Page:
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West Island Line Project Management Report

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Updated: Jun 17th, 2022


For my assignment, I have chosen the Mass Transit Railway (MTR), a Hong Kong-based company. Out of the various ongoing projects, I plan to do the Project Management Report on the West Island Line (WIL) project. The length of the railway is estimated to be about 4 miles. The goal of the MTR West Island line is to provide a fast, efficient, and reliable commuter service to residents of the Western District of Hong Kong Island.

The time scheduled for the completion of the WIL project is just under five years, from July 2009, which marks the beginning of construction until the end of 2015, when the project is to be completed in its entirety. The projects are also limited by costs, as resources are limited, which restricts each project to a limited budget. The cost of the entire WIL Project is estimated to be HK$ 15.4 billion, and by the date of its completion, it is estimated that it will have employed 6,600 people.

Project Scope Statement

In terms of meeting the project’s performance/quality specifications, it was anticipated that the West Island Line would be capable of transporting 85,000 passengers per hour per direction. As the West Island, Line would be an extension of the MTR Island Line, and as Mass Transit Railway (MTR) would operate it, the performance/quality aspects of the project were also considered viable from the start.

Project Implementation Control

The project manager at WIL controls and coordinates the project through the managerial actions of planning, organizing, and leading, among others. Project managers’ actions are constantly aimed at change, while other managers’ jobs involve maintaining a stable working environment.

Thus, the WIL project manager has to be a team manager, by interacting with project members, from the General Manager, Construction Managers, and Engineers to the builders, drillers, and technicians at the site. As the WIL project involves international expertise, the project manager has to build team ethos in a multicultural and multilingual group of project staff. Earning the respect of the team is crucial for the project manager.

Therefore, he/she must be a person of utmost honesty, integrity, and vision. The project manager shall control the project constraints to ensure that everything goes as planned. These constraints include time, quality, cost, and scope. The manager will do this by checking project specifications, schedules, and budget allocations. The project manager will use the tools outlined below for that purpose.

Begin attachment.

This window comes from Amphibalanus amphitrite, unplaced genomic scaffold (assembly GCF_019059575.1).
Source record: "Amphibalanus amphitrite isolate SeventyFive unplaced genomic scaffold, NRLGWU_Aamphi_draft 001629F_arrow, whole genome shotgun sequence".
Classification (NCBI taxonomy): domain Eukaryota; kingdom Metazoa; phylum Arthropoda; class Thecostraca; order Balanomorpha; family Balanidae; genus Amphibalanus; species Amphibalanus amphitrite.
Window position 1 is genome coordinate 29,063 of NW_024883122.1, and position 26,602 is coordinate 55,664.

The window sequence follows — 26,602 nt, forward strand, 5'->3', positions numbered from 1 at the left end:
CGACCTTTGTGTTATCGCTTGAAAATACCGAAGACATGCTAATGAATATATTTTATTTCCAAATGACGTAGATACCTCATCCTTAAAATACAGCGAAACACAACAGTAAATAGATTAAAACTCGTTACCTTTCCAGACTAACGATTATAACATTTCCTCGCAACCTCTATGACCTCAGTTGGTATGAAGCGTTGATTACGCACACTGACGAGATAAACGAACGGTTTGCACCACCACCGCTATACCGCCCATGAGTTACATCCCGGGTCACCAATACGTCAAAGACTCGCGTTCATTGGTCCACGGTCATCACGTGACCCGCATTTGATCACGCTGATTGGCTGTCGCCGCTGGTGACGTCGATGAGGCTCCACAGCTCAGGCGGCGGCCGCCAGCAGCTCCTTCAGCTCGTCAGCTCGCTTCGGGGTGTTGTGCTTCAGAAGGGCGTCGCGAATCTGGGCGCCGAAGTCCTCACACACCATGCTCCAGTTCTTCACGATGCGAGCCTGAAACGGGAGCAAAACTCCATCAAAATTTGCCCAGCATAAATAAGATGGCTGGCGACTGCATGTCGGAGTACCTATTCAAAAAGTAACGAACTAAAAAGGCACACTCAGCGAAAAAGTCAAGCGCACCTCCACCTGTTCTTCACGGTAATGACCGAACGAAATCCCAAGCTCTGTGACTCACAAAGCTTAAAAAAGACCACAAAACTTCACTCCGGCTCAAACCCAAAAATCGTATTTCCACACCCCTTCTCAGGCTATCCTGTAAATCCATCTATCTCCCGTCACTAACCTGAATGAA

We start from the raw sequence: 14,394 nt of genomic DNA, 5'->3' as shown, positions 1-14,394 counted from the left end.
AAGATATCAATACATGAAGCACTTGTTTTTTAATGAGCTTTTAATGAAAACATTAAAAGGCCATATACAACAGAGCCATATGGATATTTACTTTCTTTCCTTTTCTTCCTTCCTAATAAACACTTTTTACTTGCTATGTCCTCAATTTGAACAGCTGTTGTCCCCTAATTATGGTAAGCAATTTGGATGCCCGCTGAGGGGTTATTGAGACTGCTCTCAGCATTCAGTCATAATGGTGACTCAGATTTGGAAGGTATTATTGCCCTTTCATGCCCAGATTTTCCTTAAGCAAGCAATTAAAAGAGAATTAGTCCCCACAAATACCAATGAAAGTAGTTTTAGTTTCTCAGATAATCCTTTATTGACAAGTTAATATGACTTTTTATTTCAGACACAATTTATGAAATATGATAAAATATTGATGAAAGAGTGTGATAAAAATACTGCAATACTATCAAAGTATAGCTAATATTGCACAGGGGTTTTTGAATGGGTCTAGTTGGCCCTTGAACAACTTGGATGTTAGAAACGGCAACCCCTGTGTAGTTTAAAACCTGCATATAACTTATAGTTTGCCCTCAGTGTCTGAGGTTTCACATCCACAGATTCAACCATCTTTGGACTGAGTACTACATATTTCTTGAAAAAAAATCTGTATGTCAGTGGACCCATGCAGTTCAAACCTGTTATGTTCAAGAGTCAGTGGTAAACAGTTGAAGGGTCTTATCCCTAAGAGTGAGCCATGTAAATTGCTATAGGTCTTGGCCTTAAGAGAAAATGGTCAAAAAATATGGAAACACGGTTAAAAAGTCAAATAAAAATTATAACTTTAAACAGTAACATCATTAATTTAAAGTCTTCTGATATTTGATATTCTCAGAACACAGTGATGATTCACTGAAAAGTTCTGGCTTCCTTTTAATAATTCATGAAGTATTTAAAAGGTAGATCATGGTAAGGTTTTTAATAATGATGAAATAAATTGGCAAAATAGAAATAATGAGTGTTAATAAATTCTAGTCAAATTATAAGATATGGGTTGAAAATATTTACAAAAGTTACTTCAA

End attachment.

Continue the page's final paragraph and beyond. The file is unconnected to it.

Control Point Identification Chart

The chart below will be useful for tracking areas that may go wrong and anticipating ways in which the project manager will solve the problems to avoid nasty surprises. Table 1 shows some of the problems that may occur during the WIL project, how to identify the problem, and the possible solutions.

Table 1 Control Point Identification Chart

Control Parameter What is likely to go wrong? How and when to identify The solution
Quality There may be less qualified employees Personal inspection of every stage Substandard work to be redone
Cost/Budget Cost of any sub-unit may exceed budget When sale deals are sealed Seek alternative partners, consider alternative materials’ input
Time/Schedule Time to complete any subunit may exceed schedule Monitoring progress along a critical path of network diagram Improve efficiency, recoup time from other areas, consider overtime if within budget

Milestone Charts

This powerful implementation tool clearly summarizes the status of a project by highlighting key events. Milestone charts state what events in the project’s life have been completed. In addition, the chart states the duration it took to complete the events, and, whether this is the duration, the project manager had scheduled for the event.

Hence, the manager continually records the variance between the actual and scheduled times. In addition, it outlines the remaining events and the project manager’s anticipated completion time. Table 2 below shows the Milestone chart for the WIL Project. The project is in its fourth year, and as the table indicates, the actual completion times for the remaining “milestones” have not yet been determined.

Table 2: Milestone Chart

Milestone Scheduled Completion (years) Actual Completion (years)
1.0 Station Work
1.1 Kennedy town station and overrun tunnel construction
2 2.5
1.2 Modification of Sheung Wan Station 0.5 0.9
2. Tunneling
2.1 Access shafts at Kennedy town Praya and Hill road
1 1.2
2.2 Temporary underground magazine construction 0.8 1
2.3 Sheung Wan to Sai Ying Pun Tunnel Construction 0.5 0.5
2.4 Instrumentation and monitoring 0.5 0.5
2.5 Sai Ying Pun and Hong Kong University Station 0.2 0.2
3. overground Works
3.1 Project site office and works area
1.5 1.7
3.2 Tree transplanting 0.3
3.3 Re-provisioning of Kennedy town swimming pool (phase 1) 0.1
3.4 Re-provisioning of David Trench Rehabilitation Centre 0.8
3.5 Slope upgrading and natural terrain mitigation works 0.1
4. Track work and overhead line 0.5

Work Breakdown Structure

The project manager will subdivide the project scope into manageable segments, assign them to the respective individuals, and document that information. The project manager shall specify the specific requirements of each subunit. This includes approximate budgetary allocation, performance standards, and durations. The project manager will aggregate this information into a clear format for ease of reference. Figure 1 below is a representation of WIL’s Work Breakdown Structure.

Work Breakdown Structure
Figure 1: Work Breakdown Structure

Project Network

Project scheduling, estimating, and cost controls are the main factors of a project management system. For companies engaged in future construction, the right forecast of the future project cost is very significant. The WIL Project Plan, mentioned above, is the basis of the project schedule and cost control in WIL. Once the prospective subcontractors have been informed of the deadline for completion of their subcontracts, they submit their bids.